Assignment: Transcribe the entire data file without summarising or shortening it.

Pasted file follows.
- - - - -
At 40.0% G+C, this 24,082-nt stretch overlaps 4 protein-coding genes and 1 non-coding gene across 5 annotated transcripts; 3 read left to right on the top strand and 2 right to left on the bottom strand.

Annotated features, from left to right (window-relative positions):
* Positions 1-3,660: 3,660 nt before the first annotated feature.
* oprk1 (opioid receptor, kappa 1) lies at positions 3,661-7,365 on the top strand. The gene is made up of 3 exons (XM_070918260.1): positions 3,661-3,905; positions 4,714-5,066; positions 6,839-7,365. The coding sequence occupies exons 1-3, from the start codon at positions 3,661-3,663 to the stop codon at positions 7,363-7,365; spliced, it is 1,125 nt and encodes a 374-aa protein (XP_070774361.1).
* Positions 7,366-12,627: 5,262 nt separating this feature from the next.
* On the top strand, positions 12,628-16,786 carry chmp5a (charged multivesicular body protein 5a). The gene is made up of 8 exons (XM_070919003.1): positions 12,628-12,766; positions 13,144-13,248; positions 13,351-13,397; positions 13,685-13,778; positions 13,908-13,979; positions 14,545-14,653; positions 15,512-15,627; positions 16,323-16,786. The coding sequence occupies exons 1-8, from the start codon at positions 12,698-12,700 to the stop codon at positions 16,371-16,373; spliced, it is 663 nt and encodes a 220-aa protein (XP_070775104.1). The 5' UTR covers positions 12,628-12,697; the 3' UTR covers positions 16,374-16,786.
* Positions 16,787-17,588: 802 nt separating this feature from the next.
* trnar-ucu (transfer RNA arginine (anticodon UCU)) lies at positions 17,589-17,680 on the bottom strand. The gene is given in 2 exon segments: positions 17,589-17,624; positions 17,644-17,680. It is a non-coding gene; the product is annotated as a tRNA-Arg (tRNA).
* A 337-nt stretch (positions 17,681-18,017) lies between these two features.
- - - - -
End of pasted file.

At 40.0% G+C, this 24,082-nt stretch overlaps 4 protein-coding genes and 1 non-coding gene across 5 annotated transcripts; 3 read left to right on the top strand and 2 right to left on the bottom strand.

Annotated features, from left to right (window-relative positions):
* Positions 1-3,660: 3,660 nt before the first annotated feature.
* oprk1 (opioid receptor, kappa 1) lies at positions 3,661-7,365 on the top strand. The gene is made up of 3 exons (XM_070918260.1): positions 3,661-3,905; positions 4,714-5,066; positions 6,839-7,365. The coding sequence occupies exons 1-3, from the start codon at positions 3,661-3,663 to the stop codon at positions 7,363-7,365; spliced, it is 1,125 nt and encodes a 374-aa protein (XP_070774361.1).
* Positions 7,366-12,627: 5,262 nt separating this feature from the next.
* On the top strand, positions 12,628-16,786 carry chmp5a (charged multivesicular body protein 5a). The gene is made up of 8 exons (XM_070919003.1): positions 12,628-12,766; positions 13,144-13,248; positions 13,351-13,397; positions 13,685-13,778; positions 13,908-13,979; positions 14,545-14,653; positions 15,512-15,627; positions 16,323-16,786. The coding sequence occupies exons 1-8, from the start codon at positions 12,698-12,700 to the stop codon at positions 16,371-16,373; spliced, it is 663 nt and encodes a 220-aa protein (XP_070775104.1). The 5' UTR covers positions 12,628-12,697; the 3' UTR covers positions 16,374-16,786.
* Positions 16,787-17,588: 802 nt separating this feature from the next.
* trnar-ucu (transfer RNA arginine (anticodon UCU)) lies at positions 17,589-17,680 on the bottom strand. The gene is given in 2 exon segments: positions 17,589-17,624; positions 17,644-17,680. It is a non-coding gene; the product is annotated as a tRNA-Arg (tRNA).
* A 337-nt stretch (positions 17,681-18,017) lies between these two features.